That is more than enough power for the more than 90 million people of Ethiopia, where electricity has long been very limited, and is sufficient (were transmission lines available) to power the rest of sub-Saharan Africa. Seventy-five per cent of Ethiopians now lack readily available access to electrical power, a common African condition. Indeed, the late Meles Zenawi, the visionary prime minister of Ethiopia, initiated work on the dam, and found national resources with which to pay for its construction, in order to transform Ethiopia from an impoverished, energy-weak African outpost into a potential economic powerhouse. Already, with Chinese assistance, Ethiopia has become a major exporter of shoes (fashioned from abundant Ethiopian hides and skins). With surpluses of relatively inexpensively generated electricity, Ethiopia will be able to invite big users of power such as blockchain computer farms and aluminum foundries in addition to selling power to the many African countries that hardly have any.

It is exactly at this juncture that Ethiopian and Egyptian vital interests collide. Ethiopia says “don’t worry,” the waters will still flow in abundance over the dam and proceed downstream as they always have toward Cairo and Alexandria. However, for the five to 15 years that it will take to fill the new lake behind the Renaissance Dam, there could be some serious shortages of flow. Mr. al-Sisi’s worries are real.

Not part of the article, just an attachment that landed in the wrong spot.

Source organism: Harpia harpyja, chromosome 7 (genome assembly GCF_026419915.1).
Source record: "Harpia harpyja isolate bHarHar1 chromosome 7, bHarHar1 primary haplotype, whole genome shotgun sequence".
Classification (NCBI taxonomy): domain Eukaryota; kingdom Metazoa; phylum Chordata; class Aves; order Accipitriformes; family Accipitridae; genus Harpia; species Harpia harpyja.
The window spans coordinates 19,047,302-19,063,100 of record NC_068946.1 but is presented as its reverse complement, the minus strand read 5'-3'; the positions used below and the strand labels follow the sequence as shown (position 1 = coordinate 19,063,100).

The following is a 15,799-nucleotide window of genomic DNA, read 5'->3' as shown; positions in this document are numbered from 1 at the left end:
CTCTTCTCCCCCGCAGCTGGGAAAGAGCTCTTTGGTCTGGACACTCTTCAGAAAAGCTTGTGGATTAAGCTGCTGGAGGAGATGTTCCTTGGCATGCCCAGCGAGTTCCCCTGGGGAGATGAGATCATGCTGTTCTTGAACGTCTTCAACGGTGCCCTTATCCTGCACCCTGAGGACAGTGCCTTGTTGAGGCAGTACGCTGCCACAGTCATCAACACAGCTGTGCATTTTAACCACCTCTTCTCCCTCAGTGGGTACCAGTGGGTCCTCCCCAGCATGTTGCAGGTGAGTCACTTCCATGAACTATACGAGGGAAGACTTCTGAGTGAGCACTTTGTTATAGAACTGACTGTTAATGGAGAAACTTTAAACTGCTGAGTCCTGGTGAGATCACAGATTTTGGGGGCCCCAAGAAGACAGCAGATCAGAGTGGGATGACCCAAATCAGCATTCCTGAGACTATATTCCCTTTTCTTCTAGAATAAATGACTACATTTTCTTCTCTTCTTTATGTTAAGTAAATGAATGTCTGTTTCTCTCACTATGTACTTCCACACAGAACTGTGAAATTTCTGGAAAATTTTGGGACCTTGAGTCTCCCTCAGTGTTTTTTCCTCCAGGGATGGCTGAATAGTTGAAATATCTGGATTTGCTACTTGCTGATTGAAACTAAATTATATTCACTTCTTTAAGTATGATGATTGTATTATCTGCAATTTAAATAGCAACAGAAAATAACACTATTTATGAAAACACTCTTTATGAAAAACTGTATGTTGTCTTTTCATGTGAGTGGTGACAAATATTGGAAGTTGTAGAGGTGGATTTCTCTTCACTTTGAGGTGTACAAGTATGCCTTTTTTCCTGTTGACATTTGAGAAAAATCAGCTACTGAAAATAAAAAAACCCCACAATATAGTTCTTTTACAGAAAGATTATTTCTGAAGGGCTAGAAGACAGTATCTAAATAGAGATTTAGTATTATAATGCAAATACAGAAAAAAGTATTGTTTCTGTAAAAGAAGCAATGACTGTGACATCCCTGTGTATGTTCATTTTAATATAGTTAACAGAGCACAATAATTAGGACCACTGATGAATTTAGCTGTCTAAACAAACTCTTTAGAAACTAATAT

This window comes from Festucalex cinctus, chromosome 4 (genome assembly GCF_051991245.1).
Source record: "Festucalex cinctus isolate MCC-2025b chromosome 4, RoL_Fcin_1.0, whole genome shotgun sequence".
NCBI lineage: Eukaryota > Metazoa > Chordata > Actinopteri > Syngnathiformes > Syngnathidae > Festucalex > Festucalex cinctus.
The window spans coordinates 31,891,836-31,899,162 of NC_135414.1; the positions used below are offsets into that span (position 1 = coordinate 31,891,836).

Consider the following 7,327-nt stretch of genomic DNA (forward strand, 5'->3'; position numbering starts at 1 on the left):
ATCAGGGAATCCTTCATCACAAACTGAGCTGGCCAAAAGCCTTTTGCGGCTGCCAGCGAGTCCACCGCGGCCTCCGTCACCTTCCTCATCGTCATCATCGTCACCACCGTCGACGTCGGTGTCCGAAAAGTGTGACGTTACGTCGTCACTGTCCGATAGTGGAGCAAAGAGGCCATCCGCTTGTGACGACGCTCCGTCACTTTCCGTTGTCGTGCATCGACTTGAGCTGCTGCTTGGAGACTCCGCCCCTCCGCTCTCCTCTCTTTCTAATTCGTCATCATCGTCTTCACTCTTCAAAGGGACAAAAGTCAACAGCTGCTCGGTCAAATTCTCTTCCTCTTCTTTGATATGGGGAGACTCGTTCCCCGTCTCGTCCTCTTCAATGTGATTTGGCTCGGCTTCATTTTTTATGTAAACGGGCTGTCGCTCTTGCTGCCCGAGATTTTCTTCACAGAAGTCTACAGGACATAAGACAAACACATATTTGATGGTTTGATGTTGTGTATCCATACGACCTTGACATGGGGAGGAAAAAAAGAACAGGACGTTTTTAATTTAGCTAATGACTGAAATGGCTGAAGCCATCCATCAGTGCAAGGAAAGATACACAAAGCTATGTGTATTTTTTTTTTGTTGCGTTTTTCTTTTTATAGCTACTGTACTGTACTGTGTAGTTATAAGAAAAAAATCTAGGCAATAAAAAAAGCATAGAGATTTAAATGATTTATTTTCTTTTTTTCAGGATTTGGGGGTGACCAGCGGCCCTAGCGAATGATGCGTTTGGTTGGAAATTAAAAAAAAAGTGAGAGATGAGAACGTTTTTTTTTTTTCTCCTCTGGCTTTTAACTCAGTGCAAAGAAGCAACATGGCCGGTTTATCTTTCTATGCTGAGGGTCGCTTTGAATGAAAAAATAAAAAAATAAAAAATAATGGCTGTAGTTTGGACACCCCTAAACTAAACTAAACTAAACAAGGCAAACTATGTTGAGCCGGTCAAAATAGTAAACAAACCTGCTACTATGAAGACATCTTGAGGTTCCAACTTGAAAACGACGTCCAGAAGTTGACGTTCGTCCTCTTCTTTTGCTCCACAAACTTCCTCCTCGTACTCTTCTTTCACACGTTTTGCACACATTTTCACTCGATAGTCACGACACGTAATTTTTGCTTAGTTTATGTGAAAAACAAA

Egypt pounces on that point, noting that its dependence on home-grown food for a population of 97 million can hardly be deferred for up to 15 years, or even seven. After all – and this is the climate-change reality – the rains of Africa have become very erratic. The lake behind the dam could fill very slowly and competition between water to power turbines and water for the farmers of Egypt could become heated. Droughts are now common, especially across the Sahel that leads to Ethiopia, and more so farther south. Cape Town, at Africa’s tip, will absolutely go bone-dry in July unless the winter rains there come early and in abundance. Lake Chad, in the middle of Africa, has lost 90 per cent of its water over the past 30 years and could simply vanish.